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Government shakes up welfare, incapacity benefit safety net

Wednesday 01 February 2012

Employers and junior social affairs minister Paul de Krom have reached a deal on creating 5,000 new jobs for people who find it hard to get work or who have a mental or physical handicap, the minister said on Wednesday.

The new jobs are part of a radical shake-up of the special-needs job sector, which the minister described as the current cabinet's 'biggest reform' to date.

The plan involves merging basic welfare benefits (bijstand) and the Wajong benefit for the young handicapped and abolishing sheltered work schemes. The primary motive is 'reforming the bottom layer of the labour market', and ensuring 'those who can work do work', the minister told the Volkskrant.

Local councils

Responsibility for the new scheme will be shifted to local councils. If people are not able to work hard enough to qualify for the minimum wage, employers will be able to cut salaries and the local councils will make up the difference.

The government hopes the new system will save €1.8bn a year within 30 years.

Lobby groups for the handicapped say while they support efforts to find people with special needs regular jobs, the new rules will be very complex and difficult to implement.

Low-skilled

Some 100,000 people currently work in special projects for the handicapped. A further 200,000 youngsters claim the young-handicapped benefit Wajong - of whom around half work part-time. A further 314,000 people are claiming welfare benefits.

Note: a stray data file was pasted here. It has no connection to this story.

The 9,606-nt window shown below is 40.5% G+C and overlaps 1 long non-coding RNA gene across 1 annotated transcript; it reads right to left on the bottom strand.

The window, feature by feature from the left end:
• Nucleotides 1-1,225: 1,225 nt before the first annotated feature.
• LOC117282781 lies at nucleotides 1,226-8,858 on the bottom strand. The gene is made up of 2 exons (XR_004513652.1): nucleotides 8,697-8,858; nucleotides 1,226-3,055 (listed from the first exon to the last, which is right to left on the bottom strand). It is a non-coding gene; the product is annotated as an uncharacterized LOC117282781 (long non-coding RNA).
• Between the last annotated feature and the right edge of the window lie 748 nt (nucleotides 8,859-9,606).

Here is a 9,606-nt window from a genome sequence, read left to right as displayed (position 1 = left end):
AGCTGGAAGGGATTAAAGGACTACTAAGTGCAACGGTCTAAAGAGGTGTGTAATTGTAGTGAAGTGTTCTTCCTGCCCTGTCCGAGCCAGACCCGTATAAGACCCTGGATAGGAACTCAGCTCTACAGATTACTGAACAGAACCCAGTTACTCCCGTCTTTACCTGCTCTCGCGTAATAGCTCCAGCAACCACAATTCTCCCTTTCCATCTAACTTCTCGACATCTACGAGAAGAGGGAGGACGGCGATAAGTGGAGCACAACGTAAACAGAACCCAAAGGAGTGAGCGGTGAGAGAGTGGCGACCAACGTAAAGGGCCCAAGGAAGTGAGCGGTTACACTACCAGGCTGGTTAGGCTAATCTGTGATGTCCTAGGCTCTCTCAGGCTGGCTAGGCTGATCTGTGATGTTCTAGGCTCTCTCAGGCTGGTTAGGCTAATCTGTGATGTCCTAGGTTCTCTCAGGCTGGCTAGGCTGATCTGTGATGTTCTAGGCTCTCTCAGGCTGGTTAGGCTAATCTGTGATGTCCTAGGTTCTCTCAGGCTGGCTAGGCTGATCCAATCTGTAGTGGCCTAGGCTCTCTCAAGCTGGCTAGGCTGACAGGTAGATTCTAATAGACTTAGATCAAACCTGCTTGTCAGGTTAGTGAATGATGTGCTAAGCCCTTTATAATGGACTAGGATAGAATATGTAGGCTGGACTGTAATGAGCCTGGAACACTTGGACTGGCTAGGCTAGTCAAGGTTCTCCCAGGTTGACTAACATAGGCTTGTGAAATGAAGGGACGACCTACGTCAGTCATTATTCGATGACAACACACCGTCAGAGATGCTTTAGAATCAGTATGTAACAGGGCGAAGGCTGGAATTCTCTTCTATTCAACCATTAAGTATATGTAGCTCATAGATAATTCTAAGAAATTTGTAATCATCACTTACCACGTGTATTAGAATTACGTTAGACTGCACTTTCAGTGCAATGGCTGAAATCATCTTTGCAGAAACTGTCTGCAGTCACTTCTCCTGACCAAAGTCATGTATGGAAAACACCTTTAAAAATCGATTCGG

In particular, low-skilled work currently done by people from Eastern Europe offers opportunities, the minister is quoted as saying in the Financieele Dagblad.

'In Rotterdam, 33,000 people are claiming welfare benefits but nearby local authority areas employ thousands of Eastern Europeans. That has to change,' De Krom said. 'I want and expect a culture change.'

© DutchNews.nl



 

Readers' Comments

Idealistic and wrong. The business owners who employ the workhorses that are eastern EU will go under with the Wajong replacements. I work with Eastern Europeans, I have a child with Wajong: it would, sadly, take upto a dozen such youths to every one lowcost immigrant, to carry the workload for that business, through no fault of their own (they never asked for a disability!) If that business then goes under, I guess they'll have no choice but to reopen the shelters: but they'll have ruined one man/woman's entire life to bankruptcy in the process.

If the MPs have freethinking brains, they'd investigate this. Otherwise, pray for the fall of this joke of a government while there's still time.

By sad to see | 1 February 2012 8:11 PM

Has everyone gone mad? You are going to bankrupt hard-working Eastern Europeans and make it impossible for them to find work by subsidizing native Dutch workers so that employers can pay them below minimum wage rates? -This isn't the country I thought it was. A lot of people here get down on Holland a lot, but this kind of thing is just growing and growing and every week it just gets worse.

By Kevin | 1 February 2012 10:00 PM

What Mr. de Krom calls 'low skilled' work done by Eastern Europeans can actually be very skilled work, and therefore the Dutch unemployed will not be able to do it as well. Take asparagus picking for example; it's skilled work, and the Polish pickers have perfected their expertise over years. I do wish Mr. de Krom had to go work 'near Rotterdam' for a week. See how well he performs.

By Carrie Ballard | 2 February 2012 8:38 AM

 
 
 
 
 
 
 
 
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